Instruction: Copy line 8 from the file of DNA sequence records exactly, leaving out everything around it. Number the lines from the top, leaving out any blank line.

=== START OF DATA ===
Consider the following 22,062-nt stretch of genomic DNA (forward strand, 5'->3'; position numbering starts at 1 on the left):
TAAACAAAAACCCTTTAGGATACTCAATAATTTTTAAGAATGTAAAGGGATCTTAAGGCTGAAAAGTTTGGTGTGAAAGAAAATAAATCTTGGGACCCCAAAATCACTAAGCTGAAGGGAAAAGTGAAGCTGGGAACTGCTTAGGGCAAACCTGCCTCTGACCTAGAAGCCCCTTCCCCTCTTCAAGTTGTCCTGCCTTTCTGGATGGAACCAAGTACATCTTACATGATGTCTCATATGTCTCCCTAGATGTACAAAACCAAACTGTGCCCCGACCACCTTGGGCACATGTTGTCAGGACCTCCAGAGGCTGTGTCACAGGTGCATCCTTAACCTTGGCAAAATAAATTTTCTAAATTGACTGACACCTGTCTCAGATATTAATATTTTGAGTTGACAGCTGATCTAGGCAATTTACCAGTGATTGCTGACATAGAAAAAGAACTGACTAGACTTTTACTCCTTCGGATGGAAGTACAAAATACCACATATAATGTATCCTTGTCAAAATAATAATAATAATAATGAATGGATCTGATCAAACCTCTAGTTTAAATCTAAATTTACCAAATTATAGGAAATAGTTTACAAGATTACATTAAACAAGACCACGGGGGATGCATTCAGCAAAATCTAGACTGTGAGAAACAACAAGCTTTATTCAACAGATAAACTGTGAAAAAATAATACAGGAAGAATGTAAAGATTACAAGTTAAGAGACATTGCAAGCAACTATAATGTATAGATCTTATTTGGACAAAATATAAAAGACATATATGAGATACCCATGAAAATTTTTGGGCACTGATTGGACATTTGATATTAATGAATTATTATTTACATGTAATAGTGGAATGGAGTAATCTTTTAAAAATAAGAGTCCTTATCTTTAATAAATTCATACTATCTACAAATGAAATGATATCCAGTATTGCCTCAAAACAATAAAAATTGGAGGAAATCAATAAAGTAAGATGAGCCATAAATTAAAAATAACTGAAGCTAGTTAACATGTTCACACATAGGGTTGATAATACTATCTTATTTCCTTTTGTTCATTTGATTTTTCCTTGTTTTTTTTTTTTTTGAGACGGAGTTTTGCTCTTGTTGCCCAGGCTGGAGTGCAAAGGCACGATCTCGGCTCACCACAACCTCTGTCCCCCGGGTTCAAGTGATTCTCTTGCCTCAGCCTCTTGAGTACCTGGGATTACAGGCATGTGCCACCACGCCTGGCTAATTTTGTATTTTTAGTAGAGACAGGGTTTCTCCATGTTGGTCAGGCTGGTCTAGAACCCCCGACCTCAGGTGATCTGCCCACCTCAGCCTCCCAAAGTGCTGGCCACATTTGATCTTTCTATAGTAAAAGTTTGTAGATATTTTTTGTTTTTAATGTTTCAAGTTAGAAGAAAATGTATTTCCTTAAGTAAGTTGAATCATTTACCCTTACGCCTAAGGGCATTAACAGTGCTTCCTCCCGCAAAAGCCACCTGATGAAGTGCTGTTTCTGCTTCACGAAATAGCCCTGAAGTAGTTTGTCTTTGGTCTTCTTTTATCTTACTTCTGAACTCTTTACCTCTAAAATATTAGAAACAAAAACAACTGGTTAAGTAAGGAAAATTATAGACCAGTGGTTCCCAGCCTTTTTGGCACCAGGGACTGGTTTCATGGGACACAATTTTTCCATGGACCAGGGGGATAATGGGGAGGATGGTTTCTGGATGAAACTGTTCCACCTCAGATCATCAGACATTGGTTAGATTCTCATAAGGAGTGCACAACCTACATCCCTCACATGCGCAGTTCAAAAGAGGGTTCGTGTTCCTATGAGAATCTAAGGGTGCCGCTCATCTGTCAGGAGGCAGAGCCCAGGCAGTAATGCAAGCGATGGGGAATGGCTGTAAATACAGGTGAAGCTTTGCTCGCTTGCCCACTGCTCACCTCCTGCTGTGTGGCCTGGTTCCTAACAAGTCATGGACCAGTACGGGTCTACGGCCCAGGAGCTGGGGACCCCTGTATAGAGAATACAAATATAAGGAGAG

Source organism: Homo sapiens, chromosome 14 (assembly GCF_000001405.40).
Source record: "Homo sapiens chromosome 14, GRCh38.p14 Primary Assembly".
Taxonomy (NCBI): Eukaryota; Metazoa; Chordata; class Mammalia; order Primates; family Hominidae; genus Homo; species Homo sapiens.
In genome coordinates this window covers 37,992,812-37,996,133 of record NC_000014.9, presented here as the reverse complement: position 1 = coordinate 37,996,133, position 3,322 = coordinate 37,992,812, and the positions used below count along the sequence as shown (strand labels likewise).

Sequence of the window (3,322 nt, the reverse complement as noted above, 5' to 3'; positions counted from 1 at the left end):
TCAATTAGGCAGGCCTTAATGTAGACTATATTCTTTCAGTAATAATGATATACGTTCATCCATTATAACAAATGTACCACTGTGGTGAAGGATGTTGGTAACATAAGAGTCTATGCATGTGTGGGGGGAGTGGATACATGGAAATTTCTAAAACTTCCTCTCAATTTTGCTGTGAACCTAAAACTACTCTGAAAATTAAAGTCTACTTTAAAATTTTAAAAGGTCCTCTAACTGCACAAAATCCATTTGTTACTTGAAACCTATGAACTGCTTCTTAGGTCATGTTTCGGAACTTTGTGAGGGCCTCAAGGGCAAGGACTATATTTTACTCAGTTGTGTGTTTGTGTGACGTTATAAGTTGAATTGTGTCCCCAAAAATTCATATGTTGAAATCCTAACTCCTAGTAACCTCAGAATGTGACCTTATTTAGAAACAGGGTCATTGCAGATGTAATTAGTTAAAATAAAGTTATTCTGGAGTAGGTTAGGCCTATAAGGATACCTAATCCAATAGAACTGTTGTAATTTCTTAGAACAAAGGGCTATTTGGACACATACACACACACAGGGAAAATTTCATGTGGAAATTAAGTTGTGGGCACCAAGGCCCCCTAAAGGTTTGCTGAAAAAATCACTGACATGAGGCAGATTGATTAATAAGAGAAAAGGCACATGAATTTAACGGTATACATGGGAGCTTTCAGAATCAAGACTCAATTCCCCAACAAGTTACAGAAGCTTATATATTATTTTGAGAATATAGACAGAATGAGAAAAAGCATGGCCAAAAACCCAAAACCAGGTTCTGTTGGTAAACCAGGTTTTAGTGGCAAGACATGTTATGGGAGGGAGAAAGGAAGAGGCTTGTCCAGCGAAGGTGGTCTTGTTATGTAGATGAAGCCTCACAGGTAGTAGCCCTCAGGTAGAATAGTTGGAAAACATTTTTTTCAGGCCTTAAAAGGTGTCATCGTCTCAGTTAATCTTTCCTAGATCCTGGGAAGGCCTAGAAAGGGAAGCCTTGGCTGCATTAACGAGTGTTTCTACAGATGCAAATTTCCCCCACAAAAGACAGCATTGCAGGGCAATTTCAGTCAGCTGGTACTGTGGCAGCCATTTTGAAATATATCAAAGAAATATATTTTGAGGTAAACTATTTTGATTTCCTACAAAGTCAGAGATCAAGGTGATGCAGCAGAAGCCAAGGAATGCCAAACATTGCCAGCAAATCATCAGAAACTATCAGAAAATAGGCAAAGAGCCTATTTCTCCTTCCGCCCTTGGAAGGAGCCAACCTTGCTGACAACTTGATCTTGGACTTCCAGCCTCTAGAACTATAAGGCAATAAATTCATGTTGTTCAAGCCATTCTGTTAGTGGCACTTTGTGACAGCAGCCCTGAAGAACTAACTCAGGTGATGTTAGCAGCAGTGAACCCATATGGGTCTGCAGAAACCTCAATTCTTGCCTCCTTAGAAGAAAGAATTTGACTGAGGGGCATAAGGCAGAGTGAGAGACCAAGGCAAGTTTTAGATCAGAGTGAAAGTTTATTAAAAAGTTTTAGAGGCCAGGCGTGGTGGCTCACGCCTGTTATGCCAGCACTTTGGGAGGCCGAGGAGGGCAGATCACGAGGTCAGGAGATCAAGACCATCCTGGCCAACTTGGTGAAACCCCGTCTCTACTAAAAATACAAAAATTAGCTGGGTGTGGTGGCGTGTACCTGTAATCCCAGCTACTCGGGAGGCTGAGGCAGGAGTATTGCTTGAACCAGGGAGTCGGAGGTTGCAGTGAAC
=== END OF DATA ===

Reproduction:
TCAATTAGGCAGGCCTTAATGTAGACTATATTCTTTCAGTAATAATGATATACGTTCATCCATTATAACAAATGTACCACTGTGGTGAAGGATGTTGGTAACATAAGAGTCTATGCATGTGTGGGGGGAGTGGATACATGGAAATTTCTAAAACTTCCTCTCAATTTTGCTGTGAACCTAAAACTACTCTGAAAATTAAAGTCTACTTTAAAATTTTAAAAGGTCCTCTAACTGCACAAAATCCATTTGTTACTTGAAACCTATGAACTGCTTCTTAGGTCATGTTTCGGAACTTTGTGAGGGCCTCAAGGGCAAGGACTATATTTTACTCAGTTGTGTGTTTGTGTGACGTTATAAGTTGAATTGTGTCCCCAAAAATTCATATGTTGAAATCCTAACTCCTAGTAACCTCAGAATGTGACCTTATTTAGAAACAGGGTCATTGCAGATGTAATTAGTTAAAATAAAGTTATTCTGGAGTAGGTTAGGCCTATAAGGATACCTAATCCAATAGAACTGTTGTAATTTCTTAGAACAAAGGGCTATTTGGACACATACACACACACAGGGAAAATTTCATGTGGAAATTAAGTTGTGGGCACCAAGGCCCCCTAAAGGTTTGCTGAAAAAATCACTGACATGAGGCAGATTGATTAATAAGAGAAAAGGCACATGAATTTAACGGTATACATGGGAGCTTTCAGAATCAAGACTCAATTCCCCAACAAGTTACAGAAGCTTATATATTATTTTGAGAATATAGACAGAATGAGAAAAAGCATGGCCAAAAACCCAAAACCAGGTTCTGTTGGTAAACCAGGTTTTAGTGGCAAGACATGTTATGGGAGGGAGAAAGGAAGAGGCTTGTCCAGCGAAGGTGGTCTTGTTATGTAGATGAAGCCTCACAGGTAGTAGCCCTCAGGTAGAATAGTTGGAAAACATTTTTTTCAGGCCTTAAAAGGTGTCATCGTCTCAGTTAATCTTTCCTAGATCCTGGGAAGGCCTAGAAAGGGAAGCCTTGGCTGCATTAACGAGTGTTTCTACAGATGCAAATTTCCCCCACAAAAGACAGCATTGCAGGGCAATTTCAGTCAGCTGGTACTGTGGCAGCCATTTTGAAATATATCAAAGAAATATATTTTGAGGTAAACTATTTTGATTTCCTACAAAGTCAGAGATCAAGGTGATGCAGCAGAAGCCAAGGAATGCCAAACATTGCCAGCAAATCATCAGAAACTATCAGAAAATAGGCAAAGAGCCTATTTCTCCTTCCGCCCTTGGAAGGAGCCAACCTTGCTGACAACTTGATCTTGGACTTCCAGCCTCTAGAACTATAAGGCAATAAATTCATGTTGTTCAAGCCATTCTGTTAGTGGCACTTTGTGACAGCAGCCCTGAAGAACTAACTCAGGTGATGTTAGCAGCAGTGAACCCATATGGGTCTGCAGAAACCTCAATTCTTGCCTCCTTAGAAGAAAGAATTTGACTGAGGGGCATAAGGCAGAGTGAGAGACCAAGGCAAGTTTTAGATCAGAGTGAAAGTTTATTAAAAAGTTTTAGAGGCCAGGCGTGGTGGCTCACGCCTGTTATGCCAGCACTTTGGGAGGCCGAGGAGGGCAGATCACGAGGTCAGGAGATCAAGACCATCCTGGCCAACTTGGTGAAACCCCGTCTCTACTAAAAATACAAAAATTAGCTGGGTGTGGTGGCGTGTACCTGTAATCCCAGCTACTCGGGAGGCTGAGGCAGGAGTATTGCTTGAACCAGGGAGTCGGAGGTTGCAGTGAAC